Golden Rules are London producer Paul White and Florida vocalist/rapper Eric Biddines. ‘Golden Ticket’ is their debut album.
In 2005 there seems to have been a resurgence in digging into the much ignored 70’s disco grooves for long lost hidden gems. $tateside are currently reissuing Miami’s TK label output making us all re-evaluate KC and his Sunshine Band for holding together some serious funked up disco action, Greg Wilson and his perpetual one man mission for the glory that is 80’s electrofunk, and now we come the genre that is the ‘edit’. Apparently this is exactly as it says on the tin. An edit is not a remix, but an old school tape and scissors method to extract the dance groove for maximum effect. So in honour of this long lost art Emi’s new imprint, ‘Original Soundtrack’ have put together a set of tracks that have been diced and spliced using more up to date methods, to sometimes breathtaking effect. The line up of people doing the tricks is mighty impressive, amongst the unknowns there are tracks that are going to make you go ‘oooh, i do know this’ (the advertising world features in several places), as well several heavy hitting hip hop sample sources. Special mentions must go to the awesome 8 minutes of ‘Make You Believe In Me’ as mucked up and breakbeat enhanced by Ashley Beedle and Phil Asher (revisited at the end of the comp in an even more wonderful tripped down version), the melody is pure dynamite and the hip hop style emphasis is a serious spine tingle experience, as is the horny Tim ‘Love’ Lee re-edit of ‘Soul Drummers’, the exquisite luxuriously chilled out fug version of ‘Les Fleur’ with its excessive choral effects and dubbed up basslines, as is .. as is .. you get the picture, hopefully.
Basically, for 77 minutes you cant go wrong with this updated piece of disco dance action that makes the sun shine irrespective of the cloud cover /Ireallylovemusic.co.uk/.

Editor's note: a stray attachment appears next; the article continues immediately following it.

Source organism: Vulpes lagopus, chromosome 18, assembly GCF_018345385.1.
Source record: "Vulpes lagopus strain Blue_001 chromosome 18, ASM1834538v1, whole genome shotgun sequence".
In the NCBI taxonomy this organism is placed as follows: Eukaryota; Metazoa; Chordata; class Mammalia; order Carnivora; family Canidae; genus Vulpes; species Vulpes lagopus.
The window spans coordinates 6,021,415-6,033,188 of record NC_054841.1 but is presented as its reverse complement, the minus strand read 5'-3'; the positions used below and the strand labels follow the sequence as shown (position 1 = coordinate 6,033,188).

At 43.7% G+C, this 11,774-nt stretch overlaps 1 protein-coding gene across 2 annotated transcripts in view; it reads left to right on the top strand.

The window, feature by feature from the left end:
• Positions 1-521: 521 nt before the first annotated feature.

Armique Shartez Wyche (Jazz), Troy Carter (L’il Troy), Anthony Fontenot (Ant Live)
Jazz linked up with L’il Troy in the 9th Grade and brought in his cousin Ant Live, to form 2 Too Many. They were spotted by The Fresh Prince (Will Smith) while rehearsing in a studio next door, and he signed them to his Willjam Productions, through Jive Records, and teamed them up with Hula & Fingers to create their debut album Chillin’ Like A Smut Villain
Vinyl Dialect are Hip Hop crew from East Anglia, UK comprising of Ezra (MC), Precise (DJ) and Olson (DJ).
If there’s a reason J.V.C. Force’s “Doin’ Damage” is not better known 20 years after it was initially released, the music industry game is definitely to blame. B-Boy Records was already somewhat suspect in 1988, having lost rising rap star KRS-One and his Boogie Down Productions crew over financial issues to Jive Records. While BDP moved on to bigger and better things, B-Boy was forced to milk the lone “Criminal Minded” album they had for all it was worth while signing and releasing as much product as they could to shore up their shaky financial situation. The very name “J.V.C. Force” reflects how tenuous things were at B-Boy, since the label feared electronics giant JVC would sue over use of the name. The periods between letters are meant to indicate the name is an acronym; in fact the WHOLE NAME is alleged to stand for “Justified By Virtue of Creativity For Obvious Reasons Concerning Entertainment.” If you’re being generous that’s clunky at best, otherwise it’s just plain absurd. Either way the trio of DJ Curt Cazal and emcees AJ Rok & B-Luv lucked out that “Doin’ Damage” got into stores at all since B-Boy Records folded the same year this album was released.
A production showcase CD for Q.D. III, it is primarily a hip-hop disc but has a small handful of songs that may be considered R&B flavoured hip-hop, and one hip-house track.
Rare and dope compilation! Enjoy!